That is certainly right as a broad conclusion. The death penalty exists in thirty-seven states, and actual executions increased in the 1990s to a level unseen in many decades (and unseen in other Western democracies in decades). But I want to suggest that the politics of death are not quite as bleak as Smith believes them to be, and so I will focus on the second part of his thesis and highlight some significant developments in the moderation of capital punishment policy achieved through the democratic process. I will follow that account with a brief response to Smith's third part, where I have greater pessimism than Smith seems to have about the significance of the Court's recent forays into capital punishment regulation.
Thirty-seven states currently authorize capital punishment. To those who follow this closely, that's a new number—it used to be thirty-eight. Last year, New Jersey's legislature and governor repealed the death penalty in that state, which had sentenced murderers to death but not actually executed anyone since 1963.5 That was the most heartening development for death penalty opponents in recent years, probably in the entire post-Furman v. Georgia6 era.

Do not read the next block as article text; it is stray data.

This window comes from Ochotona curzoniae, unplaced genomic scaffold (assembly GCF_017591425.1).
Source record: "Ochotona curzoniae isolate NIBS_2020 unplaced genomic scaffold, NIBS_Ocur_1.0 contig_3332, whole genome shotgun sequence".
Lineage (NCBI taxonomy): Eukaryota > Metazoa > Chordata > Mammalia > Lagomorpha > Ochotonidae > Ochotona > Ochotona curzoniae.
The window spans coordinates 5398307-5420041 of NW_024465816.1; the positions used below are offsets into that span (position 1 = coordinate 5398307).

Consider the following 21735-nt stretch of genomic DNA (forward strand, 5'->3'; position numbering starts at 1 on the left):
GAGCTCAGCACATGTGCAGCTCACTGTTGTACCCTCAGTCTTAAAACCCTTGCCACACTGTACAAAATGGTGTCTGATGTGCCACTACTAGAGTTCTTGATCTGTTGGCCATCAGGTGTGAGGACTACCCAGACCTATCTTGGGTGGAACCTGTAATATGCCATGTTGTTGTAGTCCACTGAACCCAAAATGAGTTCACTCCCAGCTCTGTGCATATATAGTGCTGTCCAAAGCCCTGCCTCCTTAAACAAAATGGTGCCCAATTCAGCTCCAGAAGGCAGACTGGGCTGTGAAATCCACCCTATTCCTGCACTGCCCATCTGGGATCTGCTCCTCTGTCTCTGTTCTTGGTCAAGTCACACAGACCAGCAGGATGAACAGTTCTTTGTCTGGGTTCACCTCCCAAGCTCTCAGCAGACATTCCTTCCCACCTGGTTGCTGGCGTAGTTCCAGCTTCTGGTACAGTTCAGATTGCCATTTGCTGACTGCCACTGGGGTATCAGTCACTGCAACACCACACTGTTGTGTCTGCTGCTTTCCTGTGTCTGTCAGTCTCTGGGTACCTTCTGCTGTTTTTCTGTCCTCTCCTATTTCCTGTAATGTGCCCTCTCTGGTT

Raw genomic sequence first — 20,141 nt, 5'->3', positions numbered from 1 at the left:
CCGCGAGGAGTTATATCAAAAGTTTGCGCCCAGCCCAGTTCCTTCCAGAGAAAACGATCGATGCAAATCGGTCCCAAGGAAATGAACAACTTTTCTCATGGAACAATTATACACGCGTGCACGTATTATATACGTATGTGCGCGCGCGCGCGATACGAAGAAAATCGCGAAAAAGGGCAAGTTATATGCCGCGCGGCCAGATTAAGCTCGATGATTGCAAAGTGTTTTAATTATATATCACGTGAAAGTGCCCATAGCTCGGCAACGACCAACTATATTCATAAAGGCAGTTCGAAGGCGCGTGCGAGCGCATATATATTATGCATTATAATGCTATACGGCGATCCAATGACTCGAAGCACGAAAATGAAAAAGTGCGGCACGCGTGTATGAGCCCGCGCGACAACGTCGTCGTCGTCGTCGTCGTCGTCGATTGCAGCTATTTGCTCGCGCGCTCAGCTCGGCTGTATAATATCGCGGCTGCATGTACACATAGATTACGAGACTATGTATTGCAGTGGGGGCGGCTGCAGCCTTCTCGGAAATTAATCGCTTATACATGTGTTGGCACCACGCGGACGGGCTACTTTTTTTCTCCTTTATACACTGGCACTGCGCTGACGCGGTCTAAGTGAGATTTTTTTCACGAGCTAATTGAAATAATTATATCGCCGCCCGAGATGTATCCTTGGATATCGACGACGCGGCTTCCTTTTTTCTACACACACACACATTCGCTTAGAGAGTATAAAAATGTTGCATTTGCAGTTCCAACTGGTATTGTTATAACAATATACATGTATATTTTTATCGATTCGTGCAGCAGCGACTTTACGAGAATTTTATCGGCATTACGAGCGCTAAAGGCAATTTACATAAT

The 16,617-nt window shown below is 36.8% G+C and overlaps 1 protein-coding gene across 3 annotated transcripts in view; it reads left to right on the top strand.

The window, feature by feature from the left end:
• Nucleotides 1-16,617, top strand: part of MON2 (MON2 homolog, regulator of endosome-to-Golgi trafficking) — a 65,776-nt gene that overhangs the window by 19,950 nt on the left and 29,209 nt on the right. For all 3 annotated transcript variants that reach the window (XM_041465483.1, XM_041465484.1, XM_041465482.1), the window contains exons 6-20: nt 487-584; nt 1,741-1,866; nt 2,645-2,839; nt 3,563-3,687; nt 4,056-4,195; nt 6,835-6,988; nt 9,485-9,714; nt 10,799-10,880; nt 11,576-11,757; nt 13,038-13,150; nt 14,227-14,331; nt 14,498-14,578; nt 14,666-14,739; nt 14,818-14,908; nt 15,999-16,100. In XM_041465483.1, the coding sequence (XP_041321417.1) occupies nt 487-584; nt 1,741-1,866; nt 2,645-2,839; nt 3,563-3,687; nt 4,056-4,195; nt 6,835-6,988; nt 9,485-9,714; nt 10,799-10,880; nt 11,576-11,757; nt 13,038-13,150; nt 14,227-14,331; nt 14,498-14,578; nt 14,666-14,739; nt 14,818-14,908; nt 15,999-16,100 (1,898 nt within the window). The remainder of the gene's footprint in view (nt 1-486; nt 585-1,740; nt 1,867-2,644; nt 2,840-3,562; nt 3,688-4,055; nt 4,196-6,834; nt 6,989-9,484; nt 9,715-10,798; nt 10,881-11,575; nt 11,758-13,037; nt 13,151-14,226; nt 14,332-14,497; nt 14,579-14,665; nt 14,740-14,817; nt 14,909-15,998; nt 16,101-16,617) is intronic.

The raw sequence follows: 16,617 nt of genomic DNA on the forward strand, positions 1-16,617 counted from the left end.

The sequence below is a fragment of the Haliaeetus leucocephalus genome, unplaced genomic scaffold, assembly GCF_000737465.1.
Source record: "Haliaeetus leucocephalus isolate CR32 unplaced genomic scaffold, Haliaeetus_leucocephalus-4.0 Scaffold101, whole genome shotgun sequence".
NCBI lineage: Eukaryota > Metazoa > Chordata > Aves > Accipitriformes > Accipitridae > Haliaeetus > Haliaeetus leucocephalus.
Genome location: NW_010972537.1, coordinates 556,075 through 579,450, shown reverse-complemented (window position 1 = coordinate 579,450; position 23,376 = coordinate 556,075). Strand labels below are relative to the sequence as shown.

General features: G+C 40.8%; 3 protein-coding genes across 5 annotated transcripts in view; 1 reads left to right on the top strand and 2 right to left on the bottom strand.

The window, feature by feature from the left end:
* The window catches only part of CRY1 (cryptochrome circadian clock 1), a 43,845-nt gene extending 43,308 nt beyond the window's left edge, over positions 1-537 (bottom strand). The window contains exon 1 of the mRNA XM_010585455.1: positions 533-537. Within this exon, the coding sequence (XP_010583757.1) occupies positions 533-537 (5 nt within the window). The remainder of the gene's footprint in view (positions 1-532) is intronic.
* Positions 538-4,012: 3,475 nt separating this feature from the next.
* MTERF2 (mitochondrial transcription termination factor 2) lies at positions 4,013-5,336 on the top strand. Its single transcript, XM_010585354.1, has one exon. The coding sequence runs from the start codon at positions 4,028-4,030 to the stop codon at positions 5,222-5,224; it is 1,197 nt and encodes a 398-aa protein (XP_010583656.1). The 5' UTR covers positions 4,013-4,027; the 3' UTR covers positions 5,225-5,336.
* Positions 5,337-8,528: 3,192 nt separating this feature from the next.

Other signs in state politics also suggest that pro-death-penalty politics is not a one-way ratchet of ever-increasing harshness, nor is taking moderate (or even abolitionist) positions political suicide for politicians. Current governors of at least two death penalty states—Virginia and Maryland—oppose the death penalty. Virginia's governor successfully vetoed an expansion of the penalty in his state, and Maryland's imposed a moratorium on executions and vocally supported a bill (that failed in the legislature) to repeal the death penalty.7 Those may be minor developments given the lack of legislative success for those views, but other developments point in the same direction. Governors in a few states (in addition to councils in 150 cities8) have enacted years-long moratoria on executions without political repercussions: Illinois (since 2000, through two governors of both parties), Maryland (2002–03, 2006–present),9 and New Jersey (until the legislature abolished the death penalty last year).10 New York's death penalty was declared unconstitutional in 2004, and the legislature has defeated repeated efforts to reinstate it.